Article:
of one morphism equals the kernel of the next (Data Sheet 1:
EquationsForm.pdf—Equations 15, 45, and 59).
Pre-, post-, and scan-time ratings
In pre-scan beauty ratings, each subject rated each of the 60 equa-
tions according to beauty on a scale of 5(Ugly)through0
(Neutral) to +5 (Beautiful) while during scan time ratings, sub-
jects rated each equation into the three categories of Ugly, Neutral
or Beautiful.
Post-scan understanding ratings. After scanning, subjects rated
each equation according to their comprehension of the equa-
tion, from 0 (no comprehension whatsoever) to 3 (Profound
An excel file containing raw behavioral data is provided as Data
Sheet 3: B ehavioralData.xlsx., which gives the following eight
Table 1: Pre-scan beauty ratings for each equation by subject
Table 2: Scan-time equation numbers by subject, session
and trial
Table 3: Scan-time beauty ratings for each equation by subject
Table 4: Scan-time beauty rating s by subject, session, and trial
Table 5: Scan-time beauty ratings by subject—Session and
experiment totals
Table 6: Post-scan understanding ratings by subject
Table 7: Post-scan understanding ratings by subject, session,
and trial
Table 8: Post-scan understanding ratings by subject—Session
and experiment totals.
The pre-scan beauty ratings were used to assemble the equa-
tions into three groups, one containing 20 low-rated, another
20 medium-rated, and a third 20 high-rated equations, indi-
vidually for each subject. These three allocations were used to
organize the sequence of equations viewed during each of the
four scanning sessions so that each session contained 5 low-
rated, 5 medium-rated, and 5 high-rated equations. Each subject
then re-rated the equations during the scan as Ugly, Neutral,
or Beautiful. In an ideal case, each subject would identify 5
Ugly, 5 Neutral, and 5 Beautiful equations in each session. In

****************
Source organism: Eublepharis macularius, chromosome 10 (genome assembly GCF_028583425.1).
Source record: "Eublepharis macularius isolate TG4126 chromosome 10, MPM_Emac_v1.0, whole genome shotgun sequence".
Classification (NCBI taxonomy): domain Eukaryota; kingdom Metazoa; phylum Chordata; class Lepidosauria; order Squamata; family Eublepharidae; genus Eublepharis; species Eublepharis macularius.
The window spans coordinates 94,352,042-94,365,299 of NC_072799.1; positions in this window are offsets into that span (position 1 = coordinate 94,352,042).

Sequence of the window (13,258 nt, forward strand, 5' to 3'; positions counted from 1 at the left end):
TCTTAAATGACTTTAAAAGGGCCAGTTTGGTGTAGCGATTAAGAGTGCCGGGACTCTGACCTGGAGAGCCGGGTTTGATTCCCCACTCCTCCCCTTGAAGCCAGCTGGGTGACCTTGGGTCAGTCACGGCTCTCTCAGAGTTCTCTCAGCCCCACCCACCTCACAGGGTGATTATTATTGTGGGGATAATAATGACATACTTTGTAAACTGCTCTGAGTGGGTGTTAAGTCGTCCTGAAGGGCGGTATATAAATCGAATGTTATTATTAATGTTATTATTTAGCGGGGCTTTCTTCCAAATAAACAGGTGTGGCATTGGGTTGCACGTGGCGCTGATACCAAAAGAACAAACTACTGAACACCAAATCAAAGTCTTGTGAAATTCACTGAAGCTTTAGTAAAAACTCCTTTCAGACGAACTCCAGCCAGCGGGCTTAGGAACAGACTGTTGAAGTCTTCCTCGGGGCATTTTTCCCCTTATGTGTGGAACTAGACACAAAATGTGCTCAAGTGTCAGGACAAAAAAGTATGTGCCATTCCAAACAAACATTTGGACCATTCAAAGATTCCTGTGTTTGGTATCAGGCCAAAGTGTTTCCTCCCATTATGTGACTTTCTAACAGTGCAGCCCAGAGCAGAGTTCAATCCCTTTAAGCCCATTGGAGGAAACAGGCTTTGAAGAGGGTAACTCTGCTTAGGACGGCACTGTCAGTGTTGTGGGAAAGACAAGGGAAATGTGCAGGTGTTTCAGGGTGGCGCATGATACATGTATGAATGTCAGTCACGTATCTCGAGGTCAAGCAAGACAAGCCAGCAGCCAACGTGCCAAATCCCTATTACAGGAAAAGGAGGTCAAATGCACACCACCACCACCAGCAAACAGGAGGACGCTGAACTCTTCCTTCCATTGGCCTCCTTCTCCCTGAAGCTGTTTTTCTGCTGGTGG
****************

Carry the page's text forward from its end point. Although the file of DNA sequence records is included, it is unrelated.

fact, this did not happen. Figure 2A shows the frequency dis-
tribution of pre-scan beauty ratings for all 15 subjects; it is
positively skewed, indicating that more equations were rated as
beautiful than ugly. This is reflected in the frequency distr ibu-
tion of the scan-time beauty ratings (Figure 2B)which,again,
shows a bias for beautiful equations. Figure 2C shows the rela-
tionship between pre-scan and scan-time beauty ratings. There
was a highly significant positive correlation (Pearsons r = 0.612
for 898 values, p < 0.001) but there were departures; for exam-
ple, one equation received a pre-scan rating of 4butwas
classed as Beautiful at scan-time and three equations with a
pre-scan rating of 5 were subsequently classed as Ugly. These
infrequent departures are not of great concern providing there
was still a reasonable ratio of Ugly: Neutral: Beautiful scan-time
designations for each session, which was the case. Ideally this
ratio would always be 5:5:5 but, due to the predominance of
Beautiful over Ugly scan-time ratings, we twice recorded 0:7:8
and 1:5:9 for particular sessions (see Table 5 in Data Sheet 3:
BehavioralData.xlsx). Other sessions in general showed more
equable ratios and, even with an extreme ratio such as 0:7:8, a
relationship between Neutral and B eautiful equations could still
be established.
The frequency distribution of post-scan understanding ratings
is given in Figure 2D, which shows that more of the equations
were well understood, as would be expected from a group of
expert mathematicians. Figure 2E shows that there was a highly
significant positive correlation (Pearsons r = 0.413 for 898 val-